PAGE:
When some public sector trade unions called one day of strike action in June 2011 Tory MPs denounced them as threatening economic recovery. More recently the governor of the Bank of England, Mervyn King, warned that the June Jubilee bank holiday could hit Britain’s ailing economy, with estimates that GDP could be hit by 0.5%. Nonetheless David Cameron calls for “the mother of all parties”. Why this seeming contradiction?
Generally the monarchy’s role is in reinforcing feelings of deference towards our ruling class ‘betters’. But there is a more serious side. She is a completely unelected head of state, so is only in that position by birth. She is supposed to be ‘politically neutral’ because she is a ‘constitutional monarch’ and we have a Prime Minister who has effective political power.
However, all legislative bills need to be granted with a ‘royal assent’ before they can become law so need to be approved by the Queen. This means she has the power to veto any decision made by an elected government.
The Queen does not disagree with the laws that are being passed by the Con-Dems or previous cuts-making Labour governments because they support and maintain capitalist society. But, if a government was trying to pass laws that were a threat to this order, the Queen could refuse to agree.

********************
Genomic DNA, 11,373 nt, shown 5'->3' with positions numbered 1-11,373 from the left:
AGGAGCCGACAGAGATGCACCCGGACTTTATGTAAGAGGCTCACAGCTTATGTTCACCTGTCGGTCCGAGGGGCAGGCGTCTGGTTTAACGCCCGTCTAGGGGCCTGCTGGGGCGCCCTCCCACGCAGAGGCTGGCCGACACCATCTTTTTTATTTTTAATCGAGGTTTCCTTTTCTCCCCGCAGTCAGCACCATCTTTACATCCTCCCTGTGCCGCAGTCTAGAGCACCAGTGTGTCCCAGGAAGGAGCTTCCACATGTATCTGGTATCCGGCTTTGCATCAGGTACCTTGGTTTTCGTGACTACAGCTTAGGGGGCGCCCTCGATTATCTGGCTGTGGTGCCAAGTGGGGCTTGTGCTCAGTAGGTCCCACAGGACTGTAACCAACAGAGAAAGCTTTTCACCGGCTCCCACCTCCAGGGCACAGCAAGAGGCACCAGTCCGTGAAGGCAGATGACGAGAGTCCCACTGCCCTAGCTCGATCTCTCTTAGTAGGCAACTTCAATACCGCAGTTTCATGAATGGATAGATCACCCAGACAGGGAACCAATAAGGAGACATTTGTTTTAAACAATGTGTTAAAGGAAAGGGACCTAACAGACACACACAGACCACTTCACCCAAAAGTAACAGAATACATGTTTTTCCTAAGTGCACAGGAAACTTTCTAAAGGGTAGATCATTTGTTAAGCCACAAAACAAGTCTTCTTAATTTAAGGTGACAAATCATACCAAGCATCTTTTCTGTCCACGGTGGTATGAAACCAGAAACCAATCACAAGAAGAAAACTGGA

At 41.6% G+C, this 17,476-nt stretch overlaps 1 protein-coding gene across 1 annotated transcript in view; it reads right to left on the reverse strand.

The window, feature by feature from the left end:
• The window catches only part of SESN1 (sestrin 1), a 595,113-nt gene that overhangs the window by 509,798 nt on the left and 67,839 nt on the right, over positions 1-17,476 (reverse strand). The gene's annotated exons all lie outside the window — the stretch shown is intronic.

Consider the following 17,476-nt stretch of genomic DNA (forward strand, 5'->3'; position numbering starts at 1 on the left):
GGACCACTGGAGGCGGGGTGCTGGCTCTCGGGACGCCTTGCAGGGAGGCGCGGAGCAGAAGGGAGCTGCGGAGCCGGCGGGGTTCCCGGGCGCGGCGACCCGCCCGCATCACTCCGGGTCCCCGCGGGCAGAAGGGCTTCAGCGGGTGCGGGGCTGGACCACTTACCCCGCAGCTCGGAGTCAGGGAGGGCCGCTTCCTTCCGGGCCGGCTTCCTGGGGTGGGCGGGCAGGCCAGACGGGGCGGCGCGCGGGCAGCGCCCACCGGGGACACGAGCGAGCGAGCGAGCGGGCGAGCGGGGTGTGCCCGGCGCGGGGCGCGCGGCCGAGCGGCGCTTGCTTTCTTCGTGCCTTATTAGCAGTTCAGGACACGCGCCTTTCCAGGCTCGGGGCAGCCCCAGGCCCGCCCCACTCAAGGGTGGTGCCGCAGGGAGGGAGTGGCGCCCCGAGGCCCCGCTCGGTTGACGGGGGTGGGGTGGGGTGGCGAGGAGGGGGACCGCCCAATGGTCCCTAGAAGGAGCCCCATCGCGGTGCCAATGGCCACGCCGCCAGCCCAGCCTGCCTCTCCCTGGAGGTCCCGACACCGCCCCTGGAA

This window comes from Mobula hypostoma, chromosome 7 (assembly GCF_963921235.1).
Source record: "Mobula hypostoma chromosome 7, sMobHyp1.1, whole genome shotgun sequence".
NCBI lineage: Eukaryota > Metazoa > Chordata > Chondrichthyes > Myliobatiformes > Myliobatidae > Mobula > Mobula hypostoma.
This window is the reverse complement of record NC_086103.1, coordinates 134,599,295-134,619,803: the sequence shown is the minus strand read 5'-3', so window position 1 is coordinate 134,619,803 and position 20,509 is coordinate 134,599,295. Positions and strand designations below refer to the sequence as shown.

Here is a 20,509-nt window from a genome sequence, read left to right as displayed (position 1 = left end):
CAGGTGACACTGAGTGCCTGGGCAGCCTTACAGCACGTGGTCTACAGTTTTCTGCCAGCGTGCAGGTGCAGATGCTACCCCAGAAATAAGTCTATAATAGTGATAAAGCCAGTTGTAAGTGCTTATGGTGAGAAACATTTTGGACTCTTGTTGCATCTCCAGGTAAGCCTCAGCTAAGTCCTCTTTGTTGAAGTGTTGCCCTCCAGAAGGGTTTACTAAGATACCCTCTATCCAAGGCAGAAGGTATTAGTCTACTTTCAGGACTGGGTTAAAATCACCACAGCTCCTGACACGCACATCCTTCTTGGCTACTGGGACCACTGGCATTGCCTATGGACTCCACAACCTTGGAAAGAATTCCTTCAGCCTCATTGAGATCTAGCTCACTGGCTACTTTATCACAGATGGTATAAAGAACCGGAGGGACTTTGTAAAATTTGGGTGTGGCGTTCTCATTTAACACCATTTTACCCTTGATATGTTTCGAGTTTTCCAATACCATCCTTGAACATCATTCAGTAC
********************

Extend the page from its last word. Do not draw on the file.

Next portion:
So the monarchy is not ‘above’ politics but in fact, holds significant political power. The Queen is head of the armed forces and police. MPs, senior government officers and judges swear allegiance to the Crown, not to parliament.
These powers could potentially be used to attempt to mobilise the armed forces against future mass movements and strikes. A foretaste of this was seen when ’emergency powers’ were invoked by the Queen in 2000 during the lorry drivers’ fuel protests.
Over the coming years, there will be an increase in the number of protests and strikes as the government tries to force through its austerity measures and the working class fights back. It is possible that ’emergency powers’ of the monarch could be used to help the capitalist class repress this.
There by appointments
The monarch formally appoints the prime minister and can do this even when no political party wins a majority in an election, as with the present Tory prime minister. In 1931 when Labour leader Ramsay MacDonald resigned as prime minister, King George V appointed him as head of the ‘national government’ in coalition with the Tories and Liberals to push through attacks on the working class.